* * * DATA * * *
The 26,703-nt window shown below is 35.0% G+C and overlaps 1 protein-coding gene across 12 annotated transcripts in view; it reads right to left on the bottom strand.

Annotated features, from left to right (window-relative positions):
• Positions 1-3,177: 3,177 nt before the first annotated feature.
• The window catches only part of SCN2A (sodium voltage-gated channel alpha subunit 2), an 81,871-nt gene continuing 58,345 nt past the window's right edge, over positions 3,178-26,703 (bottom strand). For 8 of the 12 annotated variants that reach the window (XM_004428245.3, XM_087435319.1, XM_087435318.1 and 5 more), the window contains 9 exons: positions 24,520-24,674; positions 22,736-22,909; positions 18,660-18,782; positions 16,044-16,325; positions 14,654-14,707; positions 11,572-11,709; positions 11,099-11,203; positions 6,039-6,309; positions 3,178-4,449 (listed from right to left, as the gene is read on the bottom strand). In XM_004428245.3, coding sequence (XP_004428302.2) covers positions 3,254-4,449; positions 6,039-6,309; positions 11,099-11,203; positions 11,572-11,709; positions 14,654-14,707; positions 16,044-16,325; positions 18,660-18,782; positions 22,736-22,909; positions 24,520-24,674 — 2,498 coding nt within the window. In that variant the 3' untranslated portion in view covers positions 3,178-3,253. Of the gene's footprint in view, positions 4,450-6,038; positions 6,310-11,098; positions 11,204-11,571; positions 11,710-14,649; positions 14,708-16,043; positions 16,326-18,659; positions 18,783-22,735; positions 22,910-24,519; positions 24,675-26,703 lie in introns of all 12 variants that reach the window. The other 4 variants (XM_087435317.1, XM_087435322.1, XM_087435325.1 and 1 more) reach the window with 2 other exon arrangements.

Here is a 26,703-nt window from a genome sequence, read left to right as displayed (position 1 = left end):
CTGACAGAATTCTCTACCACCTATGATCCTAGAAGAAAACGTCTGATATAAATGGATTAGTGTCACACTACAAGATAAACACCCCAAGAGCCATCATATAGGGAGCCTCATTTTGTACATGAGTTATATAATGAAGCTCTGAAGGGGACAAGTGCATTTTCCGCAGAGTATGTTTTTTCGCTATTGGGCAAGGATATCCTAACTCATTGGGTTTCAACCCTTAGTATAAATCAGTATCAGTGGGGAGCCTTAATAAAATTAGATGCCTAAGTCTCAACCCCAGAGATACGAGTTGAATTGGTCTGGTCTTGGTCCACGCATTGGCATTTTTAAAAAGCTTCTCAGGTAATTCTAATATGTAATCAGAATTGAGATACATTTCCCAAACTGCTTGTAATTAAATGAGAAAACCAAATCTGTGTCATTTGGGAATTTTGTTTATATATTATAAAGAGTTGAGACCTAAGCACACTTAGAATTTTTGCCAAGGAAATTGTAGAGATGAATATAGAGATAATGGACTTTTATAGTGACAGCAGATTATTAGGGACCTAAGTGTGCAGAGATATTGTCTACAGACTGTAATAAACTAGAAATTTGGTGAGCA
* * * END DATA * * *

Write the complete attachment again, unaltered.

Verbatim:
The 26,703-nt window shown below is 35.0% G+C and overlaps 1 protein-coding gene across 12 annotated transcripts in view; it reads right to left on the bottom strand.

Annotated features, from left to right (window-relative positions):
• Positions 1-3,177: 3,177 nt before the first annotated feature.
• The window catches only part of SCN2A (sodium voltage-gated channel alpha subunit 2), an 81,871-nt gene continuing 58,345 nt past the window's right edge, over positions 3,178-26,703 (bottom strand). For 8 of the 12 annotated variants that reach the window (XM_004428245.3, XM_087435319.1, XM_087435318.1 and 5 more), the window contains 9 exons: positions 24,520-24,674; positions 22,736-22,909; positions 18,660-18,782; positions 16,044-16,325; positions 14,654-14,707; positions 11,572-11,709; positions 11,099-11,203; positions 6,039-6,309; positions 3,178-4,449 (listed from right to left, as the gene is read on the bottom strand). In XM_004428245.3, coding sequence (XP_004428302.2) covers positions 3,254-4,449; positions 6,039-6,309; positions 11,099-11,203; positions 11,572-11,709; positions 14,654-14,707; positions 16,044-16,325; positions 18,660-18,782; positions 22,736-22,909; positions 24,520-24,674 — 2,498 coding nt within the window. In that variant the 3' untranslated portion in view covers positions 3,178-3,253. Of the gene's footprint in view, positions 4,450-6,038; positions 6,310-11,098; positions 11,204-11,571; positions 11,710-14,649; positions 14,708-16,043; positions 16,326-18,659; positions 18,783-22,735; positions 22,910-24,519; positions 24,675-26,703 lie in introns of all 12 variants that reach the window. The other 4 variants (XM_087435317.1, XM_087435322.1, XM_087435325.1 and 1 more) reach the window with 2 other exon arrangements.

Here is a 26,703-nt window from a genome sequence, read left to right as displayed (position 1 = left end):
CTGACAGAATTCTCTACCACCTATGATCCTAGAAGAAAACGTCTGATATAAATGGATTAGTGTCACACTACAAGATAAACACCCCAAGAGCCATCATATAGGGAGCCTCATTTTGTACATGAGTTATATAATGAAGCTCTGAAGGGGACAAGTGCATTTTCCGCAGAGTATGTTTTTTCGCTATTGGGCAAGGATATCCTAACTCATTGGGTTTCAACCCTTAGTATAAATCAGTATCAGTGGGGAGCCTTAATAAAATTAGATGCCTAAGTCTCAACCCCAGAGATACGAGTTGAATTGGTCTGGTCTTGGTCCACGCATTGGCATTTTTAAAAAGCTTCTCAGGTAATTCTAATATGTAATCAGAATTGAGATACATTTCCCAAACTGCTTGTAATTAAATGAGAAAACCAAATCTGTGTCATTTGGGAATTTTGTTTATATATTATAAAGAGTTGAGACCTAAGCACACTTAGAATTTTTGCCAAGGAAATTGTAGAGATGAATATAGAGATAATGGACTTTTATAGTGACAGCAGATTATTAGGGACCTAAGTGTGCAGAGATATTGTCTACAGACTGTAATAAACTAGAAATTTGGTGAGCA